Mountain Education Resources
Snow Concerns In General
If you are worried about hiking in snow, you’ve got the right attitude! Be cautious, educated, trainied, and experienced before you get there, if you want to have a stressless, safe, and fun hike.
During planning and preparation, read about other hiker’s experiences hiking in snow, attend local outdoor courses on the subject, and take numerous weekend hikes up in the snow yourself. Preferably hike with someone who knows what they’re doing and has the patience to teach it to you. These courses can be found at local backpacking stores, clubs, and colleges, to name a few.
For the long-trail crowd, Mountain Education offers free, 3-day training courses in the Sierra around Lake Tahoe in Desolation Wilderness. For more information, email them at email@example.com .
The primary areas of concern when travelling over snow are these:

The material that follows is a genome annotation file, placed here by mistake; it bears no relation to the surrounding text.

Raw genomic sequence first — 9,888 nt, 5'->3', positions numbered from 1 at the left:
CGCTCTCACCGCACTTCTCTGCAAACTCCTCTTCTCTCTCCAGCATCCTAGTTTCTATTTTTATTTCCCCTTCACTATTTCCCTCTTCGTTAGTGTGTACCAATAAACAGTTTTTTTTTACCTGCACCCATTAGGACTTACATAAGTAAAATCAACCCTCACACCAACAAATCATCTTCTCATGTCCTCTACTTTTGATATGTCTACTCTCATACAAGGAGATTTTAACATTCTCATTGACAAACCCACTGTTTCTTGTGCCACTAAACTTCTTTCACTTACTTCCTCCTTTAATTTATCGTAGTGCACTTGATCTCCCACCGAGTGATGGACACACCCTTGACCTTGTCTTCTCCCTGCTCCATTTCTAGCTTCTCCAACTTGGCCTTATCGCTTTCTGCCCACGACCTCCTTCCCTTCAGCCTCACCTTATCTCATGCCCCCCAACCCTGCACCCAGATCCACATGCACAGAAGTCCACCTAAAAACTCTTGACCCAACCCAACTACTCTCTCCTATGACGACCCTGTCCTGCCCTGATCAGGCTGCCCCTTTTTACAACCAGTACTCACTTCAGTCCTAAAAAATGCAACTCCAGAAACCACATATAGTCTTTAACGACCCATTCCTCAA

Navigation: knowledge of where the trail is and where it is going.
Avalanche awareness: how to spot unstable slopes before crossing it.
Crossing creeks and lakes: knowing when the pack is too soft to cross.
Hidden dangers: trees, logs, rocks, idiot-makers, ice, post-holing, etc..
Falling out of control: how to stop or self-arrest your fall before the rocks.
In-tent cooking: skillful cooking inside is perfectly safe with caution.
Surface hazards: ice, suncups, cornices, etc..
Ascent/Descent Timing: how to get up the Pass without falling in or down.
Route-Finding: what is the safest way to get from here to there?
Stability/Footing: to snowshoe or not to snowshoe and how.
Water: finding or melting and which is safest.
Fuel: having enough for the intense exertion of the day.
Exposure/Dehydration/Electrolytes: be aware – these can end your day.
Hypothermia/Hyperthermia/Sweat: you thought layering was important?
Read, ask questions, and practice BEFORE you leave on your trip!